LinJen Promotions
Linda Heyse-Highland and Jennifer Savor, Founders of LinJen Promotions
Fan Mail
"I truly appreciate how you consistently provide high quality solutions -- starting at the idea stage and extending through implementation to final delivery. And today you've done it again! On behalf of the employees who have been recognized as part of Marquette's employee appreciation events over the past couple of weeks, and our entire Human Resources department, thanks very much. You and your team do a great job."
K. Jones, Marquette Bank
It's been said ...
"The success combination in business is: Do what you do better ... and do more of what you do."
David Joseph Schwartz
Case History
Kringle helps increase sales 15%
Kringle from LinJen
Kringle is an authentic Danish pastry known for its light, tender, flaky texture and delicious fillings. Sharing Kringle is a unique food experience that opens up doors and improves communication between customers and suppliers.

A company in Indiana recently used 300 Kringle for a program designed to increase company sales.

Appointments were made with customers and the company brought Kringles to the meetings. The uniqueness of Kringle helped move the meeting discussion forward so the company learned about various product opportunities for business with its customers.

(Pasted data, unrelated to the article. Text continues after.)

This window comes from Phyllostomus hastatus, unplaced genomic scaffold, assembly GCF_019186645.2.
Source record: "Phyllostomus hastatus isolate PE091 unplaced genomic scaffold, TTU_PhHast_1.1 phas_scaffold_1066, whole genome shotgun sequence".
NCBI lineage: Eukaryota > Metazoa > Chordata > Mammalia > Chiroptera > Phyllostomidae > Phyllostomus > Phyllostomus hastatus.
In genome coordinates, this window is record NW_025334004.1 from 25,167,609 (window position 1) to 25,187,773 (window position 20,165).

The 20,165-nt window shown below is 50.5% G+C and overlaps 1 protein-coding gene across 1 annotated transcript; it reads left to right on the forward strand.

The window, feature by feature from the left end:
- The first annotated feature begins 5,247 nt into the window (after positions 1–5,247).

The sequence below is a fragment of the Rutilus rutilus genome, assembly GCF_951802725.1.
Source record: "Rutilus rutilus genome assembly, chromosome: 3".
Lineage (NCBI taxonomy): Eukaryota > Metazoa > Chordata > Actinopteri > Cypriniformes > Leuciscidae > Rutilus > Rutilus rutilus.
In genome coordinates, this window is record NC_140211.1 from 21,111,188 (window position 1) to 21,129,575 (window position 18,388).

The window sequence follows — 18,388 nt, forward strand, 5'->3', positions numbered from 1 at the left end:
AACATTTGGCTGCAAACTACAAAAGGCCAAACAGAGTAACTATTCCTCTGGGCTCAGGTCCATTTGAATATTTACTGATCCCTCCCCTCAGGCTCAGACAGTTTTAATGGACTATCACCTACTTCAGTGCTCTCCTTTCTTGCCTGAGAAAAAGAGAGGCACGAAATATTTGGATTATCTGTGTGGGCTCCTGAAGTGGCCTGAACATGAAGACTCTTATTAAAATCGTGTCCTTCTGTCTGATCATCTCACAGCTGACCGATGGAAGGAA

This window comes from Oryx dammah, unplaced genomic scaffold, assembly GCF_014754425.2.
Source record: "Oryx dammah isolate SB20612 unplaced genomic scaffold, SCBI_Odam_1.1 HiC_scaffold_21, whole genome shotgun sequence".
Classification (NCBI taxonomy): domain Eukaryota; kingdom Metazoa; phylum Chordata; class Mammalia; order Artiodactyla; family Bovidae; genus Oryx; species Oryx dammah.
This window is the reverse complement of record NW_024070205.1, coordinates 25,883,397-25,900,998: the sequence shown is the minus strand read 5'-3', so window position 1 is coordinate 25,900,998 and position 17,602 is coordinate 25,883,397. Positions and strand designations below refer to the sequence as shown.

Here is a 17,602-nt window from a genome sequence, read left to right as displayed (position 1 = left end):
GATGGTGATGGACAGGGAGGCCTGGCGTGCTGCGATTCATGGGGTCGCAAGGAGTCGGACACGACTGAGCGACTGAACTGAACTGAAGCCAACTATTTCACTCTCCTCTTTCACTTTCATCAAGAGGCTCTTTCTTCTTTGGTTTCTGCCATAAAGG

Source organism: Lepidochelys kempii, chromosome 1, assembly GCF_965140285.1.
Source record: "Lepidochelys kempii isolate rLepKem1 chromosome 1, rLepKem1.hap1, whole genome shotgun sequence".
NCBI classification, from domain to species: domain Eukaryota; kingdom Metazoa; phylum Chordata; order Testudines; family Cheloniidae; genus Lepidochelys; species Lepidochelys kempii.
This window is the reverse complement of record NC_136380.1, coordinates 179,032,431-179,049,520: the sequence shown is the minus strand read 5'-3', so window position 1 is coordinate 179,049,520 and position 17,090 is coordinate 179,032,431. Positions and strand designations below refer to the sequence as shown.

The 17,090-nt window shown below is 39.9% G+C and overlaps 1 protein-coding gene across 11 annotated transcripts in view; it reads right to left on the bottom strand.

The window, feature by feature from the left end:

The program successfully increased sales by 15% and the company gained valuable information about each customer which strengthened their relationship.

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Are You Sales Saavy?
Whether you're a business owner, a national sales director or an in-bound customer service representative, sales is a necessary skill to perform these jobs. You must be able to sell to the client, whether you're selling a product, selling a price or selling additional services. Sales is a skill that needs to be practiced and improved upon, much like any other sport. It's not a natural skill set that you're born with or not born with. It's important that you continue to train and improve upon your sales skill throughout your career.